I am thrilled that I was able to pull that pace off less than 6 months after breaking my ankle and having pins put in (and with an extra 50-ish pounds on board)! 

I love that my first 5k was virtual because I was able to do it on my own time without the race day stress. Because I made my goal, I was able to enter a drawing for a Garmin Forerunner 10 running watch, which incidentally has been on my Amazon wish list for several months. Fingers crossed!






Saturday, January 24, 2015

Workout Log for this week

This week's workout log is unimpressive. My ankle has been really aching and I'm freaking out about all the ibuprofen I'm taking for it. I did switch my runs around this week so that I could rest my ankle but still get my mileage in.

Sunday- Ran 3 miles
Monday- Rest
Tuesday- Oops, another rest day
Wednesday- 2 miles (hills)
Thursday- Walked 35 minutes, ran 1 mile (speed)
Friday- 3.25 mile bike ride
Saturday- Runs for Cookies virtual 5k

Total mileage: 9 ish miles (goal, 9-10)

Strength training: totally freaking forgot (goal, twice/week)

Cross training: twice (goal, 4-5)



I'm not going to make excuses, workouts were really hard to fit in this week. I am bummed that I failed to stick to my goals regarding strength and cross training, but proud to have gotten my mileage in!








 

Thursday, January 22, 2015

The Imperfect Vegan: Socializing

Many people equate being vegan with being perfect, or pure. I really can't say it better than vegan guru Colleen Patrick-Goudreau:




I'm not looking to get imaginary certification, but I am trying to make the best decisions for my body, and, of course, the animals I love so much.

That being said, one of the hardest things as a vegan is going to social events that involve food. In my field (I recently entered real estate), it's hard to avoid socializing. The other day, I was invited to a gathering and, not wanting to be a bother, I didn't mention my diet and just "pre-ate" a protein bar. I didn't realize how awkward it would feel to be the only one not eating! The wonderful hostess said I should've mentioned it ahead of time and pulled out a yummy veggie tray. In a split moment decision, I added a spoonful of ranch to my plate of vegetables.




In talking it over with one of my favoritest people later that night, she suggested that I figure out solutions for the future to avoid last-minute decisions I might later regret. So I began brainstorming and I thought what I came up with may be useful for other newbie vegans:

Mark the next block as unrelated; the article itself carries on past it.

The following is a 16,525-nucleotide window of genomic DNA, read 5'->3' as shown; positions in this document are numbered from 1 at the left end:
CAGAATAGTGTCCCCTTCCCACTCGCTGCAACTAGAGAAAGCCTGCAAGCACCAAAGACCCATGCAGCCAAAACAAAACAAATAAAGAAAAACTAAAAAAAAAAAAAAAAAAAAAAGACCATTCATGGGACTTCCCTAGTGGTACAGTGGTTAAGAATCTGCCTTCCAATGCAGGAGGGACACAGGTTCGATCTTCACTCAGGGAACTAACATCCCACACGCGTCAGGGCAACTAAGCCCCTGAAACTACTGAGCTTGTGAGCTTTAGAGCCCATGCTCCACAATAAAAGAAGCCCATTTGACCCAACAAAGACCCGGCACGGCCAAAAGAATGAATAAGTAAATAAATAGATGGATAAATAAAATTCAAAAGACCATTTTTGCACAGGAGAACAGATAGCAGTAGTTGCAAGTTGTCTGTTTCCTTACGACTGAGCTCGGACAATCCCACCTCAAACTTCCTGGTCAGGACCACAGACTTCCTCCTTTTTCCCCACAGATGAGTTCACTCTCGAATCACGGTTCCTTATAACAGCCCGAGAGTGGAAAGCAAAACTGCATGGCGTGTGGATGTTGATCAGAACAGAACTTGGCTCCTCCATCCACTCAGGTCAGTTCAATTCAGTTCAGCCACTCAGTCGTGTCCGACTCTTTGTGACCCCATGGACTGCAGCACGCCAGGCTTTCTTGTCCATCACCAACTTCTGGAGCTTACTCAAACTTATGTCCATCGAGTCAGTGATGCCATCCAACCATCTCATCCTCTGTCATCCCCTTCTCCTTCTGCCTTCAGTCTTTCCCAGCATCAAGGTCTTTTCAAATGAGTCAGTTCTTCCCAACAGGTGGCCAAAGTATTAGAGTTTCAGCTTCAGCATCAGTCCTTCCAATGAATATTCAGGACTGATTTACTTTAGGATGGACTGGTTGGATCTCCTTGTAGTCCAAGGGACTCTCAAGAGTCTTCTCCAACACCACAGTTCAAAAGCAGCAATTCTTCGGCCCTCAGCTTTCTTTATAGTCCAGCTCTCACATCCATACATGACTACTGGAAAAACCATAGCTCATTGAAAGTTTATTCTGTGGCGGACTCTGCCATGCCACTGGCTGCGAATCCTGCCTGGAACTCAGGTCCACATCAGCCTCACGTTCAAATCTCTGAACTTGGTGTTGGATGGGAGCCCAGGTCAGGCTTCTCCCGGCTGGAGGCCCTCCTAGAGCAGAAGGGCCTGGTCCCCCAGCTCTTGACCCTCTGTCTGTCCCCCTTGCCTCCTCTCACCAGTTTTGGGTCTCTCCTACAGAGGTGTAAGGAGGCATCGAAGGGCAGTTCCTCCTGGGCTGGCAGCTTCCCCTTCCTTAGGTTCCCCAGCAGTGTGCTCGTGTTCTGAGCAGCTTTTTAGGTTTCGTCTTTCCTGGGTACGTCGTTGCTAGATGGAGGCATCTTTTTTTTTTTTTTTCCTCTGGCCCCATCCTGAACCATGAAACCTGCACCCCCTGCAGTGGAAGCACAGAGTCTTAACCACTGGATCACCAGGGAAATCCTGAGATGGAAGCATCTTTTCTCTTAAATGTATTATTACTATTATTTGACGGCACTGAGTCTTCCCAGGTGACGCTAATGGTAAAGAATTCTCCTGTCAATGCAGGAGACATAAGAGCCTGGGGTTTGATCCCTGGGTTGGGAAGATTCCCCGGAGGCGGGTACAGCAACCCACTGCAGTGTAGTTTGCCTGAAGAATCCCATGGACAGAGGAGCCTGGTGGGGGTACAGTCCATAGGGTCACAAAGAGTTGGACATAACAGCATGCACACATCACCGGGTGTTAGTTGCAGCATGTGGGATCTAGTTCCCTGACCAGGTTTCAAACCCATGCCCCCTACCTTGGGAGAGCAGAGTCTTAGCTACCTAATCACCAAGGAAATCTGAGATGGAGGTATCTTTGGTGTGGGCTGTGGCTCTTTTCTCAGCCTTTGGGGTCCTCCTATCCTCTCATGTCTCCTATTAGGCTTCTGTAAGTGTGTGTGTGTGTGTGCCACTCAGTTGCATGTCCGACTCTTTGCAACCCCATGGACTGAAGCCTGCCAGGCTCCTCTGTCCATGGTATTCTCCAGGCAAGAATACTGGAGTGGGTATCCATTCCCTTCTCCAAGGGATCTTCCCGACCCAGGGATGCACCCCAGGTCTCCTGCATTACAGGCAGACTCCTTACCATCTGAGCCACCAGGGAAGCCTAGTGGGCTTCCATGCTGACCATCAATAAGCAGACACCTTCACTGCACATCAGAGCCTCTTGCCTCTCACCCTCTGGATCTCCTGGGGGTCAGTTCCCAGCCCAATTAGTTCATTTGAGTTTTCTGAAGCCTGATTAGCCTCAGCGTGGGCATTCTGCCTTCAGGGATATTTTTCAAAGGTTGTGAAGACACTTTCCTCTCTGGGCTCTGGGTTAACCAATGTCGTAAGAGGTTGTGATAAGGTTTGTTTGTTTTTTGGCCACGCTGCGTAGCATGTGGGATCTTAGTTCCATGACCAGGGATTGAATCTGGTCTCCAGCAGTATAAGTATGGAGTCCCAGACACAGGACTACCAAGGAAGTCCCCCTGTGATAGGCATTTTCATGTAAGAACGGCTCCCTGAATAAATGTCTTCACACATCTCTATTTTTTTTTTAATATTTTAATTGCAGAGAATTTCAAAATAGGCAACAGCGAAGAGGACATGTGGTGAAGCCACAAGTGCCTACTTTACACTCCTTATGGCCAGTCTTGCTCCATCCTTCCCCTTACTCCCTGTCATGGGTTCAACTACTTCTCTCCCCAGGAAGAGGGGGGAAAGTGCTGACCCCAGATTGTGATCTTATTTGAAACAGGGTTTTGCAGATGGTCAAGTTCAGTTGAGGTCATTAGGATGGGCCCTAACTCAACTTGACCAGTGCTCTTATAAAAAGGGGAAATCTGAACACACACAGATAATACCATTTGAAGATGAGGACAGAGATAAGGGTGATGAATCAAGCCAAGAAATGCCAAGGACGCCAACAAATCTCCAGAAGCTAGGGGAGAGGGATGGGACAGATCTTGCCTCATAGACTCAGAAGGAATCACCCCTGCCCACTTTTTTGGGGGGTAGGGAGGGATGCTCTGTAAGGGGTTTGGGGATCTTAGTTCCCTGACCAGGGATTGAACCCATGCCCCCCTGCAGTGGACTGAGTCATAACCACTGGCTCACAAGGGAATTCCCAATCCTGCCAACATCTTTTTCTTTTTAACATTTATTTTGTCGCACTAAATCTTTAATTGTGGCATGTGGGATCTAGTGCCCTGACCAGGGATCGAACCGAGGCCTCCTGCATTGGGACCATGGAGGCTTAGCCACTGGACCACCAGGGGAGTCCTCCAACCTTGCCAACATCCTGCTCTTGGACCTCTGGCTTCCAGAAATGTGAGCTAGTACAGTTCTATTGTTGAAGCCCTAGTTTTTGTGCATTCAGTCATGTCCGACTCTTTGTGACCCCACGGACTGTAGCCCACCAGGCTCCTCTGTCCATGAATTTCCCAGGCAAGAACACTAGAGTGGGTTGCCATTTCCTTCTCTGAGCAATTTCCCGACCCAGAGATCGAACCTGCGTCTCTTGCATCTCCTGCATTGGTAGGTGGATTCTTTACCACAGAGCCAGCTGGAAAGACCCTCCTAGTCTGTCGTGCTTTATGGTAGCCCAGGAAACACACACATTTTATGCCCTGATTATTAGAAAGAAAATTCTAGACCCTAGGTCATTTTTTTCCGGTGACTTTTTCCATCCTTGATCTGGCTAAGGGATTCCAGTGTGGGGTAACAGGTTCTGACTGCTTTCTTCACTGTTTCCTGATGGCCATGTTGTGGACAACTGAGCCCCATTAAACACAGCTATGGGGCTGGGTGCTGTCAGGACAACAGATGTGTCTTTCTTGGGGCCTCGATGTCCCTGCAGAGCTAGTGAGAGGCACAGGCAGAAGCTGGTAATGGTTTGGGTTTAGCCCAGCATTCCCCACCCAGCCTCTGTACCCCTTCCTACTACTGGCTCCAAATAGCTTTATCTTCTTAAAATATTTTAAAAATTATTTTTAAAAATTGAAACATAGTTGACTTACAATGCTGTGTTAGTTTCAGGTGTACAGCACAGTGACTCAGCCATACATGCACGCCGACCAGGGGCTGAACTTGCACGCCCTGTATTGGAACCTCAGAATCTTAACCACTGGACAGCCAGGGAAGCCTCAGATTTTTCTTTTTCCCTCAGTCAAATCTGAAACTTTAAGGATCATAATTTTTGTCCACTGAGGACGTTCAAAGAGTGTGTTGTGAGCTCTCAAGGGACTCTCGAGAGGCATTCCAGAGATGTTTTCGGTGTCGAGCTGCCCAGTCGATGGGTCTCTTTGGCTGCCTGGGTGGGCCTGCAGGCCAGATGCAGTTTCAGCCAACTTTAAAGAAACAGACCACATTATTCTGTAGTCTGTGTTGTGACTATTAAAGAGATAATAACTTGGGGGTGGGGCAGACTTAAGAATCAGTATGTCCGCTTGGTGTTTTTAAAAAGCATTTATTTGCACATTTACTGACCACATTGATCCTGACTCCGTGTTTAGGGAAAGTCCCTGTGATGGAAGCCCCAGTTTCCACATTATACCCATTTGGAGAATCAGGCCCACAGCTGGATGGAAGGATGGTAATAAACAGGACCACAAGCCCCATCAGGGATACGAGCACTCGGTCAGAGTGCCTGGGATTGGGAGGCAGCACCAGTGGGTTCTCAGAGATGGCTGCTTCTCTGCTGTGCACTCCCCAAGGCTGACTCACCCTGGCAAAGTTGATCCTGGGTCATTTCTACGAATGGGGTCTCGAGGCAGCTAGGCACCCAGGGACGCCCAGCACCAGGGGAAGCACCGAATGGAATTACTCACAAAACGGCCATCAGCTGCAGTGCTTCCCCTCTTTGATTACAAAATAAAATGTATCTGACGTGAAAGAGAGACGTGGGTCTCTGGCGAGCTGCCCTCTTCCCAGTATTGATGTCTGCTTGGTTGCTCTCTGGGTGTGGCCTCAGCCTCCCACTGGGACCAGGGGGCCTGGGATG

1. Bring one or two dishes to luncheons/pot lucks.

A few dishes that came to mind were tempeh pâté and better-than-tuna salad from The Vegan Table. Bring an assortment of crackers or a loaf of french bread and you're good to go. Fruit salad is always a good option too.

2. Bring my own ranch (aka plan ahead)

Okay, this is a little tongue-in-cheek, but I do bring my own creamer when I go out to breakfast- I've even brought my container of Earth Balance (vegan butter) to Einstein Bros! If you have to attend an event at a restaurant, look up their menu online and even call ahead to find out more information and plan what you can order.

3. Speak up!

When I go out to eat, I have no issue with speaking up as a vegan.




But when you are invited to someone's home, it's hard not to feel like you're being a burden. I think I expect people to be antagonistic or defensive when I bring up my veganism, but in reality, my in-person interactions have been extremely positive. Most people are curious and usually ask wonderful, respectful questions. Truly, the only negative interactions I've had have been online.




Any vegans/vegetarians out there who have been through awkward social events? What is your solution?

Wednesday, January 21, 2015

Running playlist for your inner musical theater nerd

You're thinking, who actually listens to Broadway showtunes when they run?




All I really need for a good run is something uptempo and I happen to love musicals. Often I just turn on the "Broadway Showstoppers" channel on Pandora (OMGSOGOOD) but thought I'd help you all embrace your inner theater nerd.  Purists beware; a couple of the links are to the movie versions because I like those better.

One Day More- Les Miserables (warmup)
Defying Gravity- Wicked
Take Me or Leave Me- Rent
The Phantom of the Opera- The Phantom of the Opera
You're the One That I Want- Grease
I Feel Pretty- West Side Story
Good Morning, Baltimore- Hairspray